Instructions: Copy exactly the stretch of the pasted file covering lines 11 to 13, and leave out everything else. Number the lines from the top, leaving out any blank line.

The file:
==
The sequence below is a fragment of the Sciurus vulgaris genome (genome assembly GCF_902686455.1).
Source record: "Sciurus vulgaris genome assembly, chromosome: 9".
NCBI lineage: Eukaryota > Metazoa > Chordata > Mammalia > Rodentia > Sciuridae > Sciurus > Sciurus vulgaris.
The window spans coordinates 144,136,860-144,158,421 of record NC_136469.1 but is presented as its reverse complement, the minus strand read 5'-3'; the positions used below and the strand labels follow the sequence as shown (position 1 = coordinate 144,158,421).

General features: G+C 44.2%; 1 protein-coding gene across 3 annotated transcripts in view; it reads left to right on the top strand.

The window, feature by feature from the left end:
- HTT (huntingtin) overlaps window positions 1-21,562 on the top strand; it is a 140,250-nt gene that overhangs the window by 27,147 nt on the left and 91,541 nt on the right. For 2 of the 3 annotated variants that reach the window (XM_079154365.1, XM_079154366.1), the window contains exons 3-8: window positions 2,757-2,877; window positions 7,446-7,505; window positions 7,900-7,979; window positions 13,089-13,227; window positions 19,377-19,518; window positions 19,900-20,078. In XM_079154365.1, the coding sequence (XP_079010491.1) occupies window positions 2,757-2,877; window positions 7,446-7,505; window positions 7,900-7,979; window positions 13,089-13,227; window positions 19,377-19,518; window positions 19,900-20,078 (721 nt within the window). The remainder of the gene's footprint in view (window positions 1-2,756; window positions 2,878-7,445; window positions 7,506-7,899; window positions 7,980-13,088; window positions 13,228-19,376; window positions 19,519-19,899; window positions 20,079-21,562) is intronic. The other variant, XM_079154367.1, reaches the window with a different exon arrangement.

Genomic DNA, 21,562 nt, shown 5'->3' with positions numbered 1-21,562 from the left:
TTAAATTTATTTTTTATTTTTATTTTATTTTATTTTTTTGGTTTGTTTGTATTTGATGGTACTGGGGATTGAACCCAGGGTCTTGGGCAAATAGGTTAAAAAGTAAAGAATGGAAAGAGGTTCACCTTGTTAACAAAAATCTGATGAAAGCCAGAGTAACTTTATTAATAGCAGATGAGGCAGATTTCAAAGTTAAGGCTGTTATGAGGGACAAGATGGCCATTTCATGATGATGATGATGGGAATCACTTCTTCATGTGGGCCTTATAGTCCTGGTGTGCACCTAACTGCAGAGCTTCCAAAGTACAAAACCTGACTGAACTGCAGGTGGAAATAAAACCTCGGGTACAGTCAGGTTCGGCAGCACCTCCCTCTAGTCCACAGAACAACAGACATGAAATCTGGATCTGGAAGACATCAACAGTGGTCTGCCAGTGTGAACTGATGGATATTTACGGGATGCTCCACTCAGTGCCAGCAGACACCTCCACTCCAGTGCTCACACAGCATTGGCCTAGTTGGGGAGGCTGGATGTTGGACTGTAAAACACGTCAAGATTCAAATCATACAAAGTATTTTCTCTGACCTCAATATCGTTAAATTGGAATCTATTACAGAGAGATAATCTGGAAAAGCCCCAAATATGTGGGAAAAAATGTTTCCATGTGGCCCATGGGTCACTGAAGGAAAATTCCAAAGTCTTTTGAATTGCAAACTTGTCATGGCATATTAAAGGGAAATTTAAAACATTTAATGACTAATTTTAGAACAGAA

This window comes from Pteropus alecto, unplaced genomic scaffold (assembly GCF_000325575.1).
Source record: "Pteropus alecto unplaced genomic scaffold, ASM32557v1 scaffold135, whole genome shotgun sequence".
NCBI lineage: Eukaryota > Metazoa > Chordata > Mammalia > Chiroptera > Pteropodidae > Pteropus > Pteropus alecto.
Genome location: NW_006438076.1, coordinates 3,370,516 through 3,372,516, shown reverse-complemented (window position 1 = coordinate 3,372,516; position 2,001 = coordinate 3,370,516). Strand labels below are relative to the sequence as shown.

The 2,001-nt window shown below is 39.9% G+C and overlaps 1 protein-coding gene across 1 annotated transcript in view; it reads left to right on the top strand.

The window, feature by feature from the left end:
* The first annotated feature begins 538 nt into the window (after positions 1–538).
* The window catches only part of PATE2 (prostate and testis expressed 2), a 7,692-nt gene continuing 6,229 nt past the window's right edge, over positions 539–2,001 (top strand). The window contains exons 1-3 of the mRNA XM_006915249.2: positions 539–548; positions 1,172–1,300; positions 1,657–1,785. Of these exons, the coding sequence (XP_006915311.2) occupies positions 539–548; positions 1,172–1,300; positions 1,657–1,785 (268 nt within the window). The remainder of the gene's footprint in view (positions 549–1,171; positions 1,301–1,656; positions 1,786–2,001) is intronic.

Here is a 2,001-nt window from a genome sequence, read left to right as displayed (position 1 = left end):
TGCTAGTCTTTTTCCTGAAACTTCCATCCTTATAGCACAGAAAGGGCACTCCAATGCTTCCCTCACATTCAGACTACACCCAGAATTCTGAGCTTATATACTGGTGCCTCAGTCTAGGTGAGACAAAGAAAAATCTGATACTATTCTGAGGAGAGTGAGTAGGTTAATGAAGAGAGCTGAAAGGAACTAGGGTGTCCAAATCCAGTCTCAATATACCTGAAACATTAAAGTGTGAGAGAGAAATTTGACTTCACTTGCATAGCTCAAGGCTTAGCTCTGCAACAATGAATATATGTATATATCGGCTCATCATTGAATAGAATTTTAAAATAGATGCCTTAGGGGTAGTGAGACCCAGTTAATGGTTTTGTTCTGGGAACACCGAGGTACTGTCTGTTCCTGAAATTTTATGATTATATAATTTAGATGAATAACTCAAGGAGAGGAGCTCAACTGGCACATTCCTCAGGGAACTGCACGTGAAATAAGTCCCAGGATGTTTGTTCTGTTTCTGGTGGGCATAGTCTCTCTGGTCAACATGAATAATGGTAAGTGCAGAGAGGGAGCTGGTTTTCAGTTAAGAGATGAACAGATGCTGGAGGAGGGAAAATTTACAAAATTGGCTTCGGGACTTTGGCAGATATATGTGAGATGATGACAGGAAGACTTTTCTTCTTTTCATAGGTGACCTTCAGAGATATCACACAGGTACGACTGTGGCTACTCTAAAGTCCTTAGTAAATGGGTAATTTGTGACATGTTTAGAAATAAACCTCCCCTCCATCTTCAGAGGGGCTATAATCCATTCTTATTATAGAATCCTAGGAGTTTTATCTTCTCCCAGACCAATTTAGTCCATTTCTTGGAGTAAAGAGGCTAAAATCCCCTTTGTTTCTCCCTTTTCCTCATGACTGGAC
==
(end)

Source record: "Pteropus alecto unplaced genomic scaffold, ASM32557v1 scaffold135, whole genome shotgun sequence".
NCBI lineage: Eukaryota > Metazoa > Chordata > Mammalia > Chiroptera > Pteropodidae > Pteropus > Pteropus alecto.
Genome location: NW_006438076.1, coordinates 3,370,516 through 3,372,516, shown reverse-complemented (window position 1 = coordinate 3,372,516; position 2,001 = coordinate 3,370,516). Strand labels below are relative to the sequence as shown.